Animating a ScrolledWindow

The other day I worked on improving the auto-scroll in Fractal (a super cool GTK+ Matrix Client). While doing this I discovered some nice features in GTK+.

Scrolling the view automatically (e.g. by pressing a button) is quite easy, you just need to set the value of vadjustment or hadjustment and then the view jumps to the new value.
This code moves the view to the bottom (yes, it’s Rust 😎):

if let Some(adj) = view.get_vadjustment() {
  adj.set_value(adj.get_upper() - adj.get_page_size());
}

View contains our ScrolledWindow and upper – page_size is the bottom of our view.

Awesome! We are done here!

But wait! What if we want to have a fancy animation, without the sudden jump? That’s exactly what we wanted in Fractal.

Let’s look at how we can add the smooth animation between the starting point and the end point.

The idea behind this is to update the position of the ScrolledWindow gradually instead of all at once. GTK provides us with a pulse to animate the state change, called tick. So we need to increase the value of the adjustment at each “tick”. A tick is fired every time GTK draws a new frame, so we don’t need to think about keeping in sync with the frame rate. For attaching a callback to the tick we use the function add_tick_callback(). We need also the frame clock, the start “tick”. We get the the clock with get_frame_clock(). This allows us to define the length of the animation, because the end of the transition will be start_clock + animation_duration. Now all we need is to calculate the position of the view at each “tick”.

This code snippet is inspired by the GTK+ source code. It moves a ScrolledWindow to the end of the view and could be adapted to scroll automatically (with an animation) to any point:

fn scroll_down(view: gtk::ScrolledWindow, animate: bool) {
    if let Some(adj) = view.get_vadjustment() {
        if animate {
            if let Some(clock) = view.get_frame_clock() {
                let duration = 200;
                let start = adj.get_value();
                let end = adj.get_upper() -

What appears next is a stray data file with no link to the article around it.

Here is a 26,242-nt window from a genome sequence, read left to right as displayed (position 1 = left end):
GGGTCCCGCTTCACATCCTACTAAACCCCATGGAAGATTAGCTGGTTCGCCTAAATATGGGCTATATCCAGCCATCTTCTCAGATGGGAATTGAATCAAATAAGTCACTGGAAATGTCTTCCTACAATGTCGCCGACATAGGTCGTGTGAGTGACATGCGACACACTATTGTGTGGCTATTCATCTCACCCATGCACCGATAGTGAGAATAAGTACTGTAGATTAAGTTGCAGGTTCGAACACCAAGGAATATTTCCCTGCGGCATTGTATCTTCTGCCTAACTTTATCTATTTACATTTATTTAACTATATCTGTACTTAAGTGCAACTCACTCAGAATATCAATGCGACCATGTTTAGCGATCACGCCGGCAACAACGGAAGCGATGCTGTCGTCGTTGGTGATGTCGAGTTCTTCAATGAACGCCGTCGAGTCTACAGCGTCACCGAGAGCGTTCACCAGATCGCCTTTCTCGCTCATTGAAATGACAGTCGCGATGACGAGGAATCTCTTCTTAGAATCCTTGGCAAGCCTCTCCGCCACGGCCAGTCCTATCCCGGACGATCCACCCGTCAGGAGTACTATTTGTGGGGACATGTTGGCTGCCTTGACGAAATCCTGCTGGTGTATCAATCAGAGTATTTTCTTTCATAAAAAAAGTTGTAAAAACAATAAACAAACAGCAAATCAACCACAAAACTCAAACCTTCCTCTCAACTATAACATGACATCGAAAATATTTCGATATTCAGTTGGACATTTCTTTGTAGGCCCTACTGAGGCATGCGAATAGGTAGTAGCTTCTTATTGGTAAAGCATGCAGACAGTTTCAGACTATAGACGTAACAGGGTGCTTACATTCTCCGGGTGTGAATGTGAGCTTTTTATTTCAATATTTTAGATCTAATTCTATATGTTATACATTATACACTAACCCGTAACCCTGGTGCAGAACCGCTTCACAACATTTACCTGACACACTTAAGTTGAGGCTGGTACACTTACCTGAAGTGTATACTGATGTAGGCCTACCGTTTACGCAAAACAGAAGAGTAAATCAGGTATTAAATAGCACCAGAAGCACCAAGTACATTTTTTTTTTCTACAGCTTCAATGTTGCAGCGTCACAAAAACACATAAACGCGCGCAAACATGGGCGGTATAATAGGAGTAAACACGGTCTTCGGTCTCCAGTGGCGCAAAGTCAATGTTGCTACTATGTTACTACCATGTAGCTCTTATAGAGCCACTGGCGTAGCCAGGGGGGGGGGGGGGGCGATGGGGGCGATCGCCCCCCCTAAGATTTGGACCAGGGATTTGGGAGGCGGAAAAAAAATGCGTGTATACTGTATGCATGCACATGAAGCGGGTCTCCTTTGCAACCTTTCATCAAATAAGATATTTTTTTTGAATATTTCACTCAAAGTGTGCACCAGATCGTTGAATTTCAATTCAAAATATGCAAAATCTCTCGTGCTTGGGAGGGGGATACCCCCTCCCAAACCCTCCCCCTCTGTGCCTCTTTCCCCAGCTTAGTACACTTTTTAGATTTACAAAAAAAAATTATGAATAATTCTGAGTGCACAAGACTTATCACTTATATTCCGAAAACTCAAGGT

adj.get_page_size();
                let start_time = clock.get_frame_time();
                let end_time = start_time + 1000 * duration;
                view.add_tick_callback(move |_view, clock| {
                    let now = clock.get_frame_time();
                    if now < end_time &&
                       adj.get_value() != end {
                        let mut t = (now - start_time)
                                     as f64 /
                                     (end_time - start_time)
                                     as f64;
                        t = ease_out_cubic(t);
                        adj.set_value(start + 
                                      t * 
                                      (end - start));
                        return glib::Continue(true);
                    }
                    else
                    {
                        adj.set_value (end);
                        return glib::Continue(false);
                    }
                });
            }
        }
        else {
            adj.set_value(adj.get_upper() -
                          adj.get_page_size());
        }
    }
}

Instead of a linear animation I used a cubic easing function (the code was found inside the GTK+ source)

/* From clutter-easing.c, based on Robert Penner's
 * infamous easing equations, MIT license.
 */
fn ease_out_cubic (t: f64) -> f64 {
  let p = t - 1f64;
  return p * p * p + 1f64;
}

This code is from Fractal. The complete commit can be found here. I really hope that this post saves somebody from reading the GTK+ source code like I had to do, to figure out how to animate a simple ScrolledWindow :)

3 thoughts on “Animating a ScrolledWindow”

  1. Or you could use GTK+’s built-in animations by using the ::scroll-child signal (code in C, as I’m not familiar with Rust):

    gboolean ret;
    g_signal_emit_by_name (scrolled_window, “scroll-child”,
    GTK_SCROLL_END, FALSE, &ret);

    1. I finally had some time to check it out. This is Florians line in rust:
      scroll.emit("scroll-child", &[&gtk::ScrollType::End, &false]);

      The only problem with it is just that you can’t scroll to any position, and can’t control the animation, like speed and ease funtion.

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